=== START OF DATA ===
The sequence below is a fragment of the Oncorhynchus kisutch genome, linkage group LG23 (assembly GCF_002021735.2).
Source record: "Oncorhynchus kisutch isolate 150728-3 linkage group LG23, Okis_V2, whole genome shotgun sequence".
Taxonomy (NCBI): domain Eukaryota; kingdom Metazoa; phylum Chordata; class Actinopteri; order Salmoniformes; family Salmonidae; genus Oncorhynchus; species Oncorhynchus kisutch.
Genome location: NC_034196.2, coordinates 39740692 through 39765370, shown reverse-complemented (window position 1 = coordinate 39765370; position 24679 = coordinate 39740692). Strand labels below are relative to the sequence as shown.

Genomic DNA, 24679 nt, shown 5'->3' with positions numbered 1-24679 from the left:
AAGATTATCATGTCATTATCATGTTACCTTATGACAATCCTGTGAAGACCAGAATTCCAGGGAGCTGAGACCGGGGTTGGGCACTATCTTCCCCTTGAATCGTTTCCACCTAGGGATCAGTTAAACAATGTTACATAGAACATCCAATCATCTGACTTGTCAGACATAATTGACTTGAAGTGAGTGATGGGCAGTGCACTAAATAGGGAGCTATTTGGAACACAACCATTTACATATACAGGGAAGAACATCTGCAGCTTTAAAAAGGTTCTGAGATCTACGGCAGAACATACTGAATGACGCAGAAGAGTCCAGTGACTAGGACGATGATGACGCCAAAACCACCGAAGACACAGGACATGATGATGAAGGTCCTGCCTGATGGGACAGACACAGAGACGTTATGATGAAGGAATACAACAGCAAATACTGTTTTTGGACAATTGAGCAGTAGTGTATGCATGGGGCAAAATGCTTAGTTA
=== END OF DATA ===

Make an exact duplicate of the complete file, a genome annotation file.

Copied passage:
The sequence below is a fragment of the Oncorhynchus kisutch genome, linkage group LG23 (assembly GCF_002021735.2).
Source record: "Oncorhynchus kisutch isolate 150728-3 linkage group LG23, Okis_V2, whole genome shotgun sequence".
Taxonomy (NCBI): domain Eukaryota; kingdom Metazoa; phylum Chordata; class Actinopteri; order Salmoniformes; family Salmonidae; genus Oncorhynchus; species Oncorhynchus kisutch.
Genome location: NC_034196.2, coordinates 39740692 through 39765370, shown reverse-complemented (window position 1 = coordinate 39765370; position 24679 = coordinate 39740692). Strand labels below are relative to the sequence as shown.

Genomic DNA, 24679 nt, shown 5'->3' with positions numbered 1-24679 from the left:
AAGATTATCATGTCATTATCATGTTACCTTATGACAATCCTGTGAAGACCAGAATTCCAGGGAGCTGAGACCGGGGTTGGGCACTATCTTCCCCTTGAATCGTTTCCACCTAGGGATCAGTTAAACAATGTTACATAGAACATCCAATCATCTGACTTGTCAGACATAATTGACTTGAAGTGAGTGATGGGCAGTGCACTAAATAGGGAGCTATTTGGAACACAACCATTTACATATACAGGGAAGAACATCTGCAGCTTTAAAAAGGTTCTGAGATCTACGGCAGAACATACTGAATGACGCAGAAGAGTCCAGTGACTAGGACGATGATGACGCCAAAACCACCGAAGACACAGGACATGATGATGAAGGTCCTGCCTGATGGGACAGACACAGAGACGTTATGATGAAGGAATACAACAGCAAATACTGTTTTTGGACAATTGAGCAGTAGTGTATGCATGGGGCAAAATGCTTAGTTA